When visible smoke particles enter the chamber the projected light is scattered in all directions. When this scattered light is detected by the receiver it will activate an alarm.
Photoelectric smoke detectors are more effective with visible particles of combustion however with modern electronics their performance to very low quantities of smoke can be improved while maintaining a relatively consistent immunity to deceptive phenomena.
It has been historically been common to use an alternating combination of ionisation and photoelectric smoke detectors in the path of travel to an exit due to their distinct performance characteristics. A proposed alternative to this arrangement is the use of a photoelectric smoke detector combining a heat detector as a multi-sensor detector for improved performance for fast flaming fires.
A projected beam smoke detector (beam detector) also operates using a combination of focused light transmitter and light receiver. Some modern systems integrate the transmitter and receiver into a single housing, with an opposing retro-reflective surface (prism) to return the beam to the receiver. A beam detector operates on the principle of obscuration being that an alarm state occurs when the light beam is attenuated (reduced or interrupted) by the presence of smoke.
Beam detectors are designed to operate over long distances typically up to 110 metres and require a straight uninterrupted direct line of sight. Typical uses for beam detectors include warehouses, hangers, etc with long spans where multiple point type smoke detectors would be considered impractical.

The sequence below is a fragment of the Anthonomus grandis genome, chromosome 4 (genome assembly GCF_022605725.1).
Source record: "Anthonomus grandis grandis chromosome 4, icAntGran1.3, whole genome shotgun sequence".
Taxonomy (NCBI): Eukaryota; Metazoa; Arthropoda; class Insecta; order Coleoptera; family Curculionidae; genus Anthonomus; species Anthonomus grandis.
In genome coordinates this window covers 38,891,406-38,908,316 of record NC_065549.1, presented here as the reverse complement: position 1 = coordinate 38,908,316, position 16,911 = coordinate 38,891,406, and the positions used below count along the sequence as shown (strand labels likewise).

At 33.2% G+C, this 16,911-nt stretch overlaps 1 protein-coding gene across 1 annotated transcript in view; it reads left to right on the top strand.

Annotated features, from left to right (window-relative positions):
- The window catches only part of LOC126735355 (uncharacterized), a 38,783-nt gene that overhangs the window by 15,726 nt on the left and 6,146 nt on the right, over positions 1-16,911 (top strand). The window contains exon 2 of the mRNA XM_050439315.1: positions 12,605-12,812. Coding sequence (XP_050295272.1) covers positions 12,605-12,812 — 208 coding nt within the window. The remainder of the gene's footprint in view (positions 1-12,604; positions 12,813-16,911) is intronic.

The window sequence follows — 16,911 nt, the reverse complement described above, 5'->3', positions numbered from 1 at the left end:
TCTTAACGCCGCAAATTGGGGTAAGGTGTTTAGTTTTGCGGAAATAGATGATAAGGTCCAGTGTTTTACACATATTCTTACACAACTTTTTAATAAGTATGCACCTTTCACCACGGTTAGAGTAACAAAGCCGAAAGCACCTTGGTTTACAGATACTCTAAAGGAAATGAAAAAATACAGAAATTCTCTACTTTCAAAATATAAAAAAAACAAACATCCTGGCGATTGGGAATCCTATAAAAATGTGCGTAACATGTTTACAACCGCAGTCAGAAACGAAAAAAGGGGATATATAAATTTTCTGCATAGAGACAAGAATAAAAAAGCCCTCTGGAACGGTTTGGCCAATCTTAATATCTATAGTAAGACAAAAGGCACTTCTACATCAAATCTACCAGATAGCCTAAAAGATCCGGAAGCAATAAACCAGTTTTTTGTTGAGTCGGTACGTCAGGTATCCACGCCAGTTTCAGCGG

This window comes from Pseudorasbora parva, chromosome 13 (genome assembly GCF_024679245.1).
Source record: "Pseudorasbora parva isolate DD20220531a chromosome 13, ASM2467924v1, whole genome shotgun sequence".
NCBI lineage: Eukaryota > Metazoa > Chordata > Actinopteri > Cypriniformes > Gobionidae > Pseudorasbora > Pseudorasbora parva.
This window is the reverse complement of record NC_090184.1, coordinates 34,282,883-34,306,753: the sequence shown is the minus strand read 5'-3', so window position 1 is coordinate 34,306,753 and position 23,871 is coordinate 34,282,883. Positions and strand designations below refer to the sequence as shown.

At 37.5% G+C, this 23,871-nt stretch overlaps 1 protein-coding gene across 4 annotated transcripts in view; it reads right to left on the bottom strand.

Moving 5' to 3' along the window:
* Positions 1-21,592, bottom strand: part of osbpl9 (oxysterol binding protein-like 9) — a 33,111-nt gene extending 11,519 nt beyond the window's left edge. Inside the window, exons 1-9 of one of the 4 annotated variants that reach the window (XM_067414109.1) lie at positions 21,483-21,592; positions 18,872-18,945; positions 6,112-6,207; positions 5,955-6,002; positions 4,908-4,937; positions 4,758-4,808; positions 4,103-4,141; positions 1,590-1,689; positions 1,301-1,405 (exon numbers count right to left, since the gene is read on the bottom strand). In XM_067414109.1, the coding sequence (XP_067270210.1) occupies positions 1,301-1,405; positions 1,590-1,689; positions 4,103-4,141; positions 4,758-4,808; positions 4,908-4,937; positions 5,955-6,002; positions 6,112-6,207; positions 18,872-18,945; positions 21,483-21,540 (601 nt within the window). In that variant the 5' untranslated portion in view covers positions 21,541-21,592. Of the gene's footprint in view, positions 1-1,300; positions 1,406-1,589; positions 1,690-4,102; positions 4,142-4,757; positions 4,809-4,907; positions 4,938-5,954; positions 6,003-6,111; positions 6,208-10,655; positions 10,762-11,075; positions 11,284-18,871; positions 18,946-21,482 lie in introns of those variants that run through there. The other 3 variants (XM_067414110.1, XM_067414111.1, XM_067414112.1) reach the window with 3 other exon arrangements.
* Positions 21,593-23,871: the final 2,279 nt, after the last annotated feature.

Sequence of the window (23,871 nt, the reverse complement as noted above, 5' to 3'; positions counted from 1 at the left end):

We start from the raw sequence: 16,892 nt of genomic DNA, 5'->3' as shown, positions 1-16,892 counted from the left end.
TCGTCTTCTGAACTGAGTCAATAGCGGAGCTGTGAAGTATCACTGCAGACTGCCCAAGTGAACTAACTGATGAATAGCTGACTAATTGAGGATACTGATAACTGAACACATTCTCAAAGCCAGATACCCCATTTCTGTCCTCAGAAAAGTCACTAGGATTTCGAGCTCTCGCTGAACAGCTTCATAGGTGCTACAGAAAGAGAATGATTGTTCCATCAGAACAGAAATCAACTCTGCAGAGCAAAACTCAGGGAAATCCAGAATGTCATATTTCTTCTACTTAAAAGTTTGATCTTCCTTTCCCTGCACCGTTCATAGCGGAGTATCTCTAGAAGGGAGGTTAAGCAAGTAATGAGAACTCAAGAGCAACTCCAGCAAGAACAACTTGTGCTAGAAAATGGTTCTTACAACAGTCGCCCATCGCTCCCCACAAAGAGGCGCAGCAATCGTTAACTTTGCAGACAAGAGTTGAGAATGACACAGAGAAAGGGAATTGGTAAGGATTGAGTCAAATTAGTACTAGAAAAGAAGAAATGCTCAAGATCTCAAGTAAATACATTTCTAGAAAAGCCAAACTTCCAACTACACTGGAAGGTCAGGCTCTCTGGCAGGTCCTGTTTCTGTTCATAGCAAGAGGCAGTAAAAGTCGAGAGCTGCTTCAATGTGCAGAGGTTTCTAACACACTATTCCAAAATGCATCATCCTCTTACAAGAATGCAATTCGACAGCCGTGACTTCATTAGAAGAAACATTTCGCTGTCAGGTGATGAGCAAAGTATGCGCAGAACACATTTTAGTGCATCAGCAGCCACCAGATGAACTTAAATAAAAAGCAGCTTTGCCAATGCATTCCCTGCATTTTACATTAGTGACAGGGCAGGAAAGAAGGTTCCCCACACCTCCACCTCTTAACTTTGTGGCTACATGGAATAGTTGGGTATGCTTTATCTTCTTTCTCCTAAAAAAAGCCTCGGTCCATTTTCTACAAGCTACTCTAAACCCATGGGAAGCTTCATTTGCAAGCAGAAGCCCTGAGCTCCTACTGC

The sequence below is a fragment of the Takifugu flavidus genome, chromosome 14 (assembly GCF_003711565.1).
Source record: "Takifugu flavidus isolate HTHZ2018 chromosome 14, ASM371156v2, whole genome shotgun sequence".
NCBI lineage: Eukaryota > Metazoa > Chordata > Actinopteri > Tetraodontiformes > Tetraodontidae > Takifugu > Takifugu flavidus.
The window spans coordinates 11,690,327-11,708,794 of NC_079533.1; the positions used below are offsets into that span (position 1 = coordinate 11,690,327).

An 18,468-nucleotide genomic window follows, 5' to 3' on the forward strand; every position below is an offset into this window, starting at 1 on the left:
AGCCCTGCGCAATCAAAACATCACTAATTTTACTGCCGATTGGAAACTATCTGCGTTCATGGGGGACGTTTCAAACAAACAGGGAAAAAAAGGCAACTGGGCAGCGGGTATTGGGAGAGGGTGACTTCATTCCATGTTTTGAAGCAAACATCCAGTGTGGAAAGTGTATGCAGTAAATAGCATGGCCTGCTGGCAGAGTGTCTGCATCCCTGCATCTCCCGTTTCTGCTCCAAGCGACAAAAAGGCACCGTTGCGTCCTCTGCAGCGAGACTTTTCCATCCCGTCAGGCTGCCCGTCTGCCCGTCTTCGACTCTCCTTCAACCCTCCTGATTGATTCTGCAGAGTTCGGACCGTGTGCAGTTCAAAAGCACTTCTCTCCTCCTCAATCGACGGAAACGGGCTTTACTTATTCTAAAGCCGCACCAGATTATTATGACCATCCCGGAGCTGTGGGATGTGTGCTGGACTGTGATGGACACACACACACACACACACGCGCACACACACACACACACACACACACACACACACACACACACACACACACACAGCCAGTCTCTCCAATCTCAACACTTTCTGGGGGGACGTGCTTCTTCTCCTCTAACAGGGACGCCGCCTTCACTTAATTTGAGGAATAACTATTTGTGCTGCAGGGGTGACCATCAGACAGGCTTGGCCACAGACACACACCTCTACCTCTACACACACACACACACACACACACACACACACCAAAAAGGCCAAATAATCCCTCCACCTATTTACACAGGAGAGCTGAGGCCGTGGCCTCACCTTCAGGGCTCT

An aspirating smoke detector (ASD) is an air sampling device that comprises four main components;
Aspirating smoke detectors generally work on the same principle as photoelectric smoke detectors. When smoke enters the sensing chamber, light is scattered by the smoke particles. This scattered light is then detected by a sensitive light receiver.
Aspirating smoke detectors are typically more sensitive to a wide range of smoke particulate size and are often used as a very early form of smoke detection. Aspirating smoke detection systems may also include features and electronics to reduce the effects of deceptive phenomena.
Video Smoke Detection (VSD) is a relatively new technology and is primarily used for asset protection. Video smoke detection comprises three main components; a video camera, a dedicated computer and specialist software for image processing. This design means that the existing building video cameras may be used to provide the source video signal for software processing.
The processing software works by identifying the telltale pluming movement of heated smoke or the obscuration of recognised features within the video frame. The software is calibrated for a standard still image. When smoke is present within the video frame or a smaller defined section of the video image, the software detects the movement of the smoke within the frame. This movement is then analysed by the software using a proprietary algorithm. If the movement is recognised by the software as smoke an alarm signal is activated.
This method of fire detection is not currently approved as a primary method of fire detection recognised by Australian Standards. This has led to the technology being sold as a niche product for asset protection for large areas where traditional fire detection methods are impractical